No pause in health workers’ struggles in Nigeria

As health workers’ trade unions in Nigeria call their membership to continue strike action over bad working conditions and missed payments, attempts to limit the space for industrial action persist

February 05, 2022 by Peoples Health Dispatch
Protests by Nigerian doctors.

After almost two years of incessant industrial action by health workers in Nigeria, the Lagos State chapter of the Nigerian Union of Allied Health Professionals (NUAHP) issued an ultimatum to the government in end-January. NUAHP’s membership is composed of physiotherapists, radiographers, pharmacists, and other medical professionals, apart from physicians and nurses. The trade union has warned that they are feeling the brunt of persistent inequity between different health professions.

In a statement addressed to its members and the media in January, NUAHP has raised issues about missed payments to workers, bad working conditions, and inadequate hazard allowance, particularly for those contributing to the pandemic response. The announced industrial action was to be preceded by a warning strike in Lagos commencing on February 1. The warning strike was suspended after the government called the trade union to the negotiating table, just around the time when the Speaker of Nigeria’s House of Representatives, Femi Gbajabiamila, addressed health workers in Plateau State and praised federal attempts to improve health care in the country.

While officials boast about the health sector, health workers have criticized the federal government for allocating less than 5% of the 2022 national budget to health needs – a far cry from the recommended 15% of the 2001 Abuja Declaration. According to professional associations and trade unions, the projected amount of money will not be enough to significantly improve working conditions, which would stop, or at least slow down, the brain drain the country is facing where health workers are concerned.

Shared concerns in different States

Bad working conditions have been among the most cited reasons for protests and strikes since March 2020 when nurses in Enugu State launched one of the first workers’ actions during the pandemic. Their demands for adequate access to personal protective equipment (PPE) have been echoed by over 100,000 members of the Joint Health Workers’ Union in Kaduna State, who protested a 25% reduction of salaries for public service workers on the State level, as well as workers’ groups in other States.

However, workers’ efforts in some instances have been thwarted by the stubborn rejection by some State governments to commit to a real improvement of healthcare in their jurisdictions. According to trade union officials, a big part of the workers’ grievances across Nigeria stem from non-adherence to existing collective agreements. Throughout the pandemic, State governors and officials have been quick to dismiss the workers’ requests for decent working conditions, often criticizing them for a lack of dedication to patient care though many of them continued to work in spite of lack of PPE, uniforms, and other working equipment.

Sadly, in some cases, criticism from the side of the employers and management was echoed by the leadership of some of the larger trade unions, like the National Association of Nigeria Nurses and Midwives (NANNM) did in the case of the March 2020 nurses’ strike in Enugu. And while the cases where trade union leaders have sided with the employers did not undermine the workers’ determination to fight for their rights, some State officials have found them simply emboldening. Seeing that high-positioned trade union officials are not ready to take their members’ side, they have chosen to continue their bashing of health workers, in some cases going so far as to question their right to strike rather than admitting the legitimacy of the workers’ requests.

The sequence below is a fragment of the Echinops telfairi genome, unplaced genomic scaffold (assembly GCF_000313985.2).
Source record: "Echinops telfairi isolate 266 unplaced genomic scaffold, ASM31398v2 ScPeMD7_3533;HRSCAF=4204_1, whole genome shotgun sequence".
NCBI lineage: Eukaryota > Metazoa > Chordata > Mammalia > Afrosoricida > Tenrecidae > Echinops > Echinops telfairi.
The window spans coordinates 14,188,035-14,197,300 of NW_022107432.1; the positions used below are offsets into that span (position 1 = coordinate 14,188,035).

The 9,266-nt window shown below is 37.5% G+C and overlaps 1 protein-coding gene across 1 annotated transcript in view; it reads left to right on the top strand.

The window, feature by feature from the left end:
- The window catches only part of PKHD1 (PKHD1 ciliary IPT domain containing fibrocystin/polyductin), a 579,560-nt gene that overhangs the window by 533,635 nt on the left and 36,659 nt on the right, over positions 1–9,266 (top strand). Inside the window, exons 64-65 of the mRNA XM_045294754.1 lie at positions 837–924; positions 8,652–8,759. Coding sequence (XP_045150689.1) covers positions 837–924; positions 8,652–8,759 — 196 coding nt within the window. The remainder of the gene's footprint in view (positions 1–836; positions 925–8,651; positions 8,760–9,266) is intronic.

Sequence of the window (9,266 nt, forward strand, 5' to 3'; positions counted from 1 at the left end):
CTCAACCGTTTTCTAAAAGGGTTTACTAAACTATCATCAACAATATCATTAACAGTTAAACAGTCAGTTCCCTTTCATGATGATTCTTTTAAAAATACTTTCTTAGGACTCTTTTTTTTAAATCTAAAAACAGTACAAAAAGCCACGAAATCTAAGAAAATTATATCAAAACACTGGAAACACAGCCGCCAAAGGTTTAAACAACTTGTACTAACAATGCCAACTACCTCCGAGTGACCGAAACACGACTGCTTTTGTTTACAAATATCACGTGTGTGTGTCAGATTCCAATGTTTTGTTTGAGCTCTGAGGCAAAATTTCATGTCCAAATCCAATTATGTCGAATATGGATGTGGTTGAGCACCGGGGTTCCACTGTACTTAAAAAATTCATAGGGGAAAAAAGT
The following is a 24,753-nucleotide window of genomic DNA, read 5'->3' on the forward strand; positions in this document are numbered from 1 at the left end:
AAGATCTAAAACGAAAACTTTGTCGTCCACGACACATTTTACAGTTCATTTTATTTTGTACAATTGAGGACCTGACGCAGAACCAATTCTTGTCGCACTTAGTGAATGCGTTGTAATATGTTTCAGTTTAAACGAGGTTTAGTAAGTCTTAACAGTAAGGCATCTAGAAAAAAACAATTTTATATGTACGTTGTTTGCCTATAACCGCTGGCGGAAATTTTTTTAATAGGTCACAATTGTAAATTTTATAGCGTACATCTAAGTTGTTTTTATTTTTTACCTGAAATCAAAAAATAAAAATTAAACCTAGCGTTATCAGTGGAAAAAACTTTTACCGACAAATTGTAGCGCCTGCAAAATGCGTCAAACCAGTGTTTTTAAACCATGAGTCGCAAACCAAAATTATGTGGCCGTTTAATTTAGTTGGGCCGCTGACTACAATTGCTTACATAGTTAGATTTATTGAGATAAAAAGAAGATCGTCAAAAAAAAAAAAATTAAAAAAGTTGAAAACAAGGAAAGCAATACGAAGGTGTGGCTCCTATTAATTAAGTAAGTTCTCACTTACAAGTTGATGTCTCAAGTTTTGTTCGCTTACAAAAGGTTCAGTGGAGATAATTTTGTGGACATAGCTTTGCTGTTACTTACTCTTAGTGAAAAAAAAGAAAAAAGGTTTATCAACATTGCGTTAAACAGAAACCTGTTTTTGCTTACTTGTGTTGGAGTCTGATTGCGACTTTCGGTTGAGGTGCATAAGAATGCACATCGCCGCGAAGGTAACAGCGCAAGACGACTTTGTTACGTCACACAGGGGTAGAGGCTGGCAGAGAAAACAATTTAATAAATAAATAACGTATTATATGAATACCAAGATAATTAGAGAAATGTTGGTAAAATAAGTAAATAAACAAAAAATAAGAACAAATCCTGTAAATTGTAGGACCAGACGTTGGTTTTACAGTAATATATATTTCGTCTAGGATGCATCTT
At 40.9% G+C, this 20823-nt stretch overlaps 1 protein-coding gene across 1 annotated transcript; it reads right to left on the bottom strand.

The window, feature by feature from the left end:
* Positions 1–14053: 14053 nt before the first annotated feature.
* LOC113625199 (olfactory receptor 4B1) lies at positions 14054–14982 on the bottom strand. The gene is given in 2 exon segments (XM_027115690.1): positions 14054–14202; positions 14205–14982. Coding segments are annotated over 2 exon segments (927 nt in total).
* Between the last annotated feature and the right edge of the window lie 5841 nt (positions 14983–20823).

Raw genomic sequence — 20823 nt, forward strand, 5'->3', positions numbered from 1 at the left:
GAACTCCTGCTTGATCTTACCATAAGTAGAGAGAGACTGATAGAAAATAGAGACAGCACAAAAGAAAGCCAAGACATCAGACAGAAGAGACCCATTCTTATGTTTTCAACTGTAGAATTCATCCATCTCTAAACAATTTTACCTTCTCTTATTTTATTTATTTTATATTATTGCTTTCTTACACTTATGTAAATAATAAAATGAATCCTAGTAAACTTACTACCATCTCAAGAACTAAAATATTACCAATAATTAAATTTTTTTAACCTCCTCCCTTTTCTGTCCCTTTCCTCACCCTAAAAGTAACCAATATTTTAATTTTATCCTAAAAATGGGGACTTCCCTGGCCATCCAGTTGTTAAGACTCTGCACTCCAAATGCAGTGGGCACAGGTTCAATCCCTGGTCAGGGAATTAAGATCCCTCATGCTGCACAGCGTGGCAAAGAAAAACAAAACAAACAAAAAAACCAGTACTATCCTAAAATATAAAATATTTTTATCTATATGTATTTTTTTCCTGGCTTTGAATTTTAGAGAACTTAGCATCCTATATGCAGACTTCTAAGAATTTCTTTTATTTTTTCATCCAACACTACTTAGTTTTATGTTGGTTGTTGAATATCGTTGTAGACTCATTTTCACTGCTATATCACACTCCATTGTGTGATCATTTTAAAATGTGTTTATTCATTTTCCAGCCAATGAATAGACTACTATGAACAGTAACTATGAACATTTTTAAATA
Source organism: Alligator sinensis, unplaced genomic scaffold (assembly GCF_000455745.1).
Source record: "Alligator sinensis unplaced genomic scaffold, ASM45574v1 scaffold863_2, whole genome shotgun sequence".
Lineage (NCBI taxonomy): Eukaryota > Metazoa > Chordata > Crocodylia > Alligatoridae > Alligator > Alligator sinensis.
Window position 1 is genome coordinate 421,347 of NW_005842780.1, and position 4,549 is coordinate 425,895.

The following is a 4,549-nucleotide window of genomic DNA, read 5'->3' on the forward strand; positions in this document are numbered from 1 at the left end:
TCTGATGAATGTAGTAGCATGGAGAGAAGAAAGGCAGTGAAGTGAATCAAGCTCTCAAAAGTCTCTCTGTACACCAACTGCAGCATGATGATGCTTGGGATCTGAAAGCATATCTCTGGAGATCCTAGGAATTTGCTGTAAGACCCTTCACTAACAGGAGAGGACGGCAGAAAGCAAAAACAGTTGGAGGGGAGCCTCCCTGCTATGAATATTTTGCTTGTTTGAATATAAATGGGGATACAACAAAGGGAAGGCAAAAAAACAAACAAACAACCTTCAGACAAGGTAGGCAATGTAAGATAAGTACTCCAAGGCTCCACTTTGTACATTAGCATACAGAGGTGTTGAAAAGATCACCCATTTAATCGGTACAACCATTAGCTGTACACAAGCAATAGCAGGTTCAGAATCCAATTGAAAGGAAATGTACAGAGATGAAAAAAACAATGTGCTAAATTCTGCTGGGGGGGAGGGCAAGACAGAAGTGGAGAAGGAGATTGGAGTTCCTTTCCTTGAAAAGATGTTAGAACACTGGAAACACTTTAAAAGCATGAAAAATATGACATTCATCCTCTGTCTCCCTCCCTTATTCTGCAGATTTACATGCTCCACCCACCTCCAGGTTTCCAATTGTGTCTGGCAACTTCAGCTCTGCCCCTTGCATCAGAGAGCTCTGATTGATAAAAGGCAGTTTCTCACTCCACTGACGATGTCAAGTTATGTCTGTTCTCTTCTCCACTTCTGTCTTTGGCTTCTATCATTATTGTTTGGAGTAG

Denying the right to strike

This approach seems to have climbed to higher instances as well. During the same event in Plateau State, while speaking of the plans to implement a nation-wide health reform, Gbajabiamila indirectly touched upon the widespread idea of limiting the right to strike in healthcare, appealing to the health workers’ dedication and sense of blame. He said, “There is no way of telling how many lives will be lost by just one health worker embarking on strike, not to talk about a whole association.”

Shortly before his speech, the National Association of Resident Doctors (NARD) criticized a plan of the House of Representatives to pass a bill prohibiting health workers from going on strike. NARD, whose own 2021 strike had been disputed by the government in court, said in a recent press statement, “We maintain that the right to strike is a universal democratic right of all employees, regardless of where they are employed: private or public sector.”

Considering the various governments’ determination to deny health workers’ right to strike rather than approaching their requests in good faith, it seems that trade unions and professional associations have every reason to be worried about what will happen next.

It is worth repeating here that the worldwide wave of strikes and protests by health workers during the Covid-19 pandemic has been not only a call for better working conditions, but also for better care for their patients. As less than 5% of the population of Nigeria has been fully vaccinated and most remain without protection against Covid-19, providing support to health workers – beginning by upholding their basic rights – should be at the top of the agenda for both federal and State governments. Until they do so, it is to be hoped that health workers will continue to pressure them with industrial action and widespread, unified organizing.

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